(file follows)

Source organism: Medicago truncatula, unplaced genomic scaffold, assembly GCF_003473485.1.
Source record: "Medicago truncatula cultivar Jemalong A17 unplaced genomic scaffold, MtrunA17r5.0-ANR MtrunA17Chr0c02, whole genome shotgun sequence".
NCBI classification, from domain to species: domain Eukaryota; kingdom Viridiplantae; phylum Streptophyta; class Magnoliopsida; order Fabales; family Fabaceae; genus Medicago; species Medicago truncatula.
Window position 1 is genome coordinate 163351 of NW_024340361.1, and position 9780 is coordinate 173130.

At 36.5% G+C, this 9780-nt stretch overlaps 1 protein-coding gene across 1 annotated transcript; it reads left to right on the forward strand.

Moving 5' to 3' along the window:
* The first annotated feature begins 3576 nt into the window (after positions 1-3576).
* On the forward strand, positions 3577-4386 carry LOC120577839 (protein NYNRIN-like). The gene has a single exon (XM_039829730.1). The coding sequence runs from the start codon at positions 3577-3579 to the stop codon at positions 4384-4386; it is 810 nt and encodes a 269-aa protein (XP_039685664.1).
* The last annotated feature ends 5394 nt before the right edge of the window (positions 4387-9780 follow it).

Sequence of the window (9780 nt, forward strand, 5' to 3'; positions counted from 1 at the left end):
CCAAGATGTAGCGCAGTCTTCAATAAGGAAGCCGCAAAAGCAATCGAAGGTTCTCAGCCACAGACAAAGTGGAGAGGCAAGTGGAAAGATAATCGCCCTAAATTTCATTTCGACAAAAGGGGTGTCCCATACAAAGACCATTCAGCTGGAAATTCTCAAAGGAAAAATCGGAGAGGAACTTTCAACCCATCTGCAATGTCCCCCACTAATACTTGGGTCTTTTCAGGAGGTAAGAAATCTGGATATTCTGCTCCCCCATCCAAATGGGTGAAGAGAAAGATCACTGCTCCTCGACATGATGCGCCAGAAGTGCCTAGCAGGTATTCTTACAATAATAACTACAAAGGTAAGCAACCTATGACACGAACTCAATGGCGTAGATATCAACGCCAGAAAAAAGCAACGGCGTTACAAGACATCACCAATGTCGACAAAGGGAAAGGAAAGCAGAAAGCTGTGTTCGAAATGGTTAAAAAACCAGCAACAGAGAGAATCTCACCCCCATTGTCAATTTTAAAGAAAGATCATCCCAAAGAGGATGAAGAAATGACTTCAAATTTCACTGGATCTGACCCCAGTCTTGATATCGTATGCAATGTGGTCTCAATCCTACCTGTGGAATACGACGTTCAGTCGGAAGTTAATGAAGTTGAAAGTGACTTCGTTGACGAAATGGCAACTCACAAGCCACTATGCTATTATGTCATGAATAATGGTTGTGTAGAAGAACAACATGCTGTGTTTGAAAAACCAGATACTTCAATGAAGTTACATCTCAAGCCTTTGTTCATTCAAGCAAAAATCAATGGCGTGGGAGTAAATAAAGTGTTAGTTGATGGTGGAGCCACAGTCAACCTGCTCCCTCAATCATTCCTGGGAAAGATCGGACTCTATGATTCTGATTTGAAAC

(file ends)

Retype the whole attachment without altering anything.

Source organism: Medicago truncatula, unplaced genomic scaffold, assembly GCF_003473485.1.
Source record: "Medicago truncatula cultivar Jemalong A17 unplaced genomic scaffold, MtrunA17r5.0-ANR MtrunA17Chr0c02, whole genome shotgun sequence".
NCBI classification, from domain to species: domain Eukaryota; kingdom Viridiplantae; phylum Streptophyta; class Magnoliopsida; order Fabales; family Fabaceae; genus Medicago; species Medicago truncatula.
Window position 1 is genome coordinate 163351 of NW_024340361.1, and position 9780 is coordinate 173130.

At 36.5% G+C, this 9780-nt stretch overlaps 1 protein-coding gene across 1 annotated transcript; it reads left to right on the forward strand.

Moving 5' to 3' along the window:
* The first annotated feature begins 3576 nt into the window (after positions 1-3576).
* On the forward strand, positions 3577-4386 carry LOC120577839 (protein NYNRIN-like). The gene has a single exon (XM_039829730.1). The coding sequence runs from the start codon at positions 3577-3579 to the stop codon at positions 4384-4386; it is 810 nt and encodes a 269-aa protein (XP_039685664.1).
* The last annotated feature ends 5394 nt before the right edge of the window (positions 4387-9780 follow it).

Sequence of the window (9780 nt, forward strand, 5' to 3'; positions counted from 1 at the left end):
CCAAGATGTAGCGCAGTCTTCAATAAGGAAGCCGCAAAAGCAATCGAAGGTTCTCAGCCACAGACAAAGTGGAGAGGCAAGTGGAAAGATAATCGCCCTAAATTTCATTTCGACAAAAGGGGTGTCCCATACAAAGACCATTCAGCTGGAAATTCTCAAAGGAAAAATCGGAGAGGAACTTTCAACCCATCTGCAATGTCCCCCACTAATACTTGGGTCTTTTCAGGAGGTAAGAAATCTGGATATTCTGCTCCCCCATCCAAATGGGTGAAGAGAAAGATCACTGCTCCTCGACATGATGCGCCAGAAGTGCCTAGCAGGTATTCTTACAATAATAACTACAAAGGTAAGCAACCTATGACACGAACTCAATGGCGTAGATATCAACGCCAGAAAAAAGCAACGGCGTTACAAGACATCACCAATGTCGACAAAGGGAAAGGAAAGCAGAAAGCTGTGTTCGAAATGGTTAAAAAACCAGCAACAGAGAGAATCTCACCCCCATTGTCAATTTTAAAGAAAGATCATCCCAAAGAGGATGAAGAAATGACTTCAAATTTCACTGGATCTGACCCCAGTCTTGATATCGTATGCAATGTGGTCTCAATCCTACCTGTGGAATACGACGTTCAGTCGGAAGTTAATGAAGTTGAAAGTGACTTCGTTGACGAAATGGCAACTCACAAGCCACTATGCTATTATGTCATGAATAATGGTTGTGTAGAAGAACAACATGCTGTGTTTGAAAAACCAGATACTTCAATGAAGTTACATCTCAAGCCTTTGTTCATTCAAGCAAAAATCAATGGCGTGGGAGTAAATAAAGTGTTAGTTGATGGTGGAGCCACAGTCAACCTGCTCCCTCAATCATTCCTGGGAAAGATCGGACTCTATGATTCTGATTTGAAAC